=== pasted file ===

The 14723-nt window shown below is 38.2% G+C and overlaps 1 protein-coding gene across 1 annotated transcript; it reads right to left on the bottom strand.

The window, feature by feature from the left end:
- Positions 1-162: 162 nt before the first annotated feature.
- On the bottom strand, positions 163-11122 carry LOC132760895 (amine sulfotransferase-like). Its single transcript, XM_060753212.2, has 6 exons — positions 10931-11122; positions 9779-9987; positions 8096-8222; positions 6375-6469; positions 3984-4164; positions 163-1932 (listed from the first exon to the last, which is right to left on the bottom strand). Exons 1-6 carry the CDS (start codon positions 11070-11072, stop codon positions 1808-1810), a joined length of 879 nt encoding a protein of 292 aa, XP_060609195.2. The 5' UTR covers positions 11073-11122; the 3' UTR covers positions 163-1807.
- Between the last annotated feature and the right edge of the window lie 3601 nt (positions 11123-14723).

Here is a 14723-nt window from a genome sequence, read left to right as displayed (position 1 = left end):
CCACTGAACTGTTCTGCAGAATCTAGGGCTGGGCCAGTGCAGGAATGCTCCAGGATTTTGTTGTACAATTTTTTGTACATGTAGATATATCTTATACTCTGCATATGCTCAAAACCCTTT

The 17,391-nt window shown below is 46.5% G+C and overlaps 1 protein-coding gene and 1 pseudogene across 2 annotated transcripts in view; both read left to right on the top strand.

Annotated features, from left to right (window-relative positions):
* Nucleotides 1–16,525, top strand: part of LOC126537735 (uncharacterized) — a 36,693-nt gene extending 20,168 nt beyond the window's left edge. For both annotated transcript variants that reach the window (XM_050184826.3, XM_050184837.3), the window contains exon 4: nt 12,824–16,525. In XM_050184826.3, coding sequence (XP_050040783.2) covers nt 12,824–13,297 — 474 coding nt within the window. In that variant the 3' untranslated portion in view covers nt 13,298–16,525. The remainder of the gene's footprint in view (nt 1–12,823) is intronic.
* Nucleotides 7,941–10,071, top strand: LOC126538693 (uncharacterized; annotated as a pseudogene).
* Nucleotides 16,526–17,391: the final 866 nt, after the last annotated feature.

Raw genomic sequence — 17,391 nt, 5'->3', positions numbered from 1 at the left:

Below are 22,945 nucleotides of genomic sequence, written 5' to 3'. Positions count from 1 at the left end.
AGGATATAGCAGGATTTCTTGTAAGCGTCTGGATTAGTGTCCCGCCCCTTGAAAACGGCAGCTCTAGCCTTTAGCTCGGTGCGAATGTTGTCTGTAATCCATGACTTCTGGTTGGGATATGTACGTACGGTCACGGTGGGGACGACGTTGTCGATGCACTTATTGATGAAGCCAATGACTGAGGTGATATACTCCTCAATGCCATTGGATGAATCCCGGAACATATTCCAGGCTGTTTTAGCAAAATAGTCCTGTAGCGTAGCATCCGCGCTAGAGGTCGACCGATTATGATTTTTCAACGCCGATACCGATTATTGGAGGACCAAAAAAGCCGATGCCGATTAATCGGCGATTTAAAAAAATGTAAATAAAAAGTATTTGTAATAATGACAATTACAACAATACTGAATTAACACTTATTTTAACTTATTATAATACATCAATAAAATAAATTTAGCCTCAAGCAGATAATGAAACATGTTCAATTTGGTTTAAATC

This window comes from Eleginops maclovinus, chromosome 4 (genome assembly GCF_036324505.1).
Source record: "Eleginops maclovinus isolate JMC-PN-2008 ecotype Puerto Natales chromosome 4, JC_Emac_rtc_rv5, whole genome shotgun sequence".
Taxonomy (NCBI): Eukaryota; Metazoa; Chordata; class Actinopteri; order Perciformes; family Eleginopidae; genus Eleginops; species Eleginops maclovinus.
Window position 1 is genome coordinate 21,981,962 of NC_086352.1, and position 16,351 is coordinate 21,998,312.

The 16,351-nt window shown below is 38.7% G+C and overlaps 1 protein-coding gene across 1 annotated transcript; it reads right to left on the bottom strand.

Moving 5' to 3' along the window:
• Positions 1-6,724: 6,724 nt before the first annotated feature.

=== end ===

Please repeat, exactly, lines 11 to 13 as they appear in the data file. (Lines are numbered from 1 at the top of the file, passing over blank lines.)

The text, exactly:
* Nucleotides 7,941–10,071, top strand: LOC126538693 (uncharacterized; annotated as a pseudogene).
* Nucleotides 16,526–17,391: the final 866 nt, after the last annotated feature.

Raw genomic sequence — 17,391 nt, 5'->3', positions numbered from 1 at the left: